We never lock women that’s illegal and considered one of the highest forms of abuse what people are talking about parents that supervise teens and im sorry but if focus on the “if” you believe keeping teens away from danger is bad then i don’t what to say

Your article is very good and your point of view is the same as mine, keep traveling and show us the culture of each country independent of the acts of its rulers.

You nailed every point… and welcome to the social-media-accused misogynist club (mine of course came about for writing an Instagram post explaining a bit about the Afghan blue chadri, my curiousities about it and the varying opinions on them by the Afghan people, male and female).

The big take away is that you can’t change already made up minds (even if they are misinformed and ignorant, based off of untrue logics), so I wouldn’t get too worked up. All you can do is present insight into a place and humans these people will never give the chance to.

I like that you pointed out that you don’t visit governments, and pointing out the human rights and other abuses perpetrated by western governments. If we went off of wrong doings, crimes, human rights violations and histories of just about any country on earth we’d not travel to any (and likely be required to move outside our own).

I tried to debate with the first haters on Facebook but I just achieved heating up the conversation and I got very angry. Haters can really get into your skin and after that, I learned that there is no point in discussing with them, so the ones who were very harsh and insulting me I just blocked them right away.

I am going to check that post about the Afghan burqa you are talking about 🙂

What’s funny is I sat an argued with a few of them (as well as others who had similar views to me), and most of the ones that tried to pick fights went back and deleted their comments

I think one left her comments up (called me a misogynist) and then she proceeded to get super angry because I asked (more than once) if she had any ability of comprehend what she had read because based on her comments I truly don’t think she could understand anything I was talking about.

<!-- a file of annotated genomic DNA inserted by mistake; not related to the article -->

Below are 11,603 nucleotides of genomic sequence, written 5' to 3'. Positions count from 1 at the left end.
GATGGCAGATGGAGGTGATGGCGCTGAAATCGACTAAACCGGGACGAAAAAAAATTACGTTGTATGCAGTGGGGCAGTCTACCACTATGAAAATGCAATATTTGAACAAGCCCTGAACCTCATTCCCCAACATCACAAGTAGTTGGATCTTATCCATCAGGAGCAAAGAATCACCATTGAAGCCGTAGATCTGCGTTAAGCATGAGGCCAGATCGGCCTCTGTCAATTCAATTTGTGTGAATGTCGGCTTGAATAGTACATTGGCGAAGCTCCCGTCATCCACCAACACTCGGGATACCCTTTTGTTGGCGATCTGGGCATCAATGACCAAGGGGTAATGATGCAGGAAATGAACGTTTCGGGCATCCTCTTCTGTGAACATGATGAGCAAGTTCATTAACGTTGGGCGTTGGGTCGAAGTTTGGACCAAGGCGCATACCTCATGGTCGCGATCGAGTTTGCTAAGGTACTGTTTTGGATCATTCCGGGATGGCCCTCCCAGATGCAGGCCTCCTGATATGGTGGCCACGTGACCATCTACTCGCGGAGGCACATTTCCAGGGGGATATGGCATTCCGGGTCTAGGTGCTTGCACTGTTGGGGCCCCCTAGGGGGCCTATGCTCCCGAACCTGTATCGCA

It was surprising to me that almost 100% of the people attacking me were women! I was even talking about how many people in Afghanistan even would look at blue chadri and plead with you that that was not Afghanistan and their dislike for them.

These women on attack all tried to hide under the veil of being feminists, though they don’t seem so feminist that they would maybe try to visit one of the most difficult places in the world to be a women to try and understand a little about life there. They all seemed to fail to understand that education is really going to be the biggest step in some places to empower women and help them get rights. Sitting and condemning from a comfy western country isn’t doing anything to help oppressed women anywhere. It really seemed to piss them off too when I threw in an added “it’s not my culture to change” in my responses. Because it’s truly not my culture to change. It’s not okay for me to step off a plane on Kabul to tell them how to live their lives. The women of Afghanistan really are who need to rally to change the culture as they see fit.

Best thing your left with is to block them because some people are morons and I don’t think their ignorance can be corrected or reasoned with.

Came into this article disagreeing with your thesis but I admit, it’s well written and you have compelling arguments. Here’s the difference I see between Saudi Arabia and Spain as per your example…

Do you actually feel comfortable being openly critical, in direct opposition to the Saudi government? While traveling through Spain, or America for that matter… speaking out hyper critically against the government in specific detail wouldn’t be an issue (correct me if I’m wrong with Spain).

So here, to me, is the main issue. Is it really possible to travel to these places and give an unbiased opinion on how people live there without fear for your live/livelihood? As a travel videographer I ask myself the same question. I would fear the same of being critical of the Chinese government in China, the North Korean government in North Korea.

So I think the work you are doing is admirable. Opening people’s mind that the country of Saudi Arabia is not a monolith and the people are diverse, friendly, and ultimately human. This is beautiful. But suggesting people go and support a government so severely oppressive as the Saudi government with their tourism dollars gives me pause.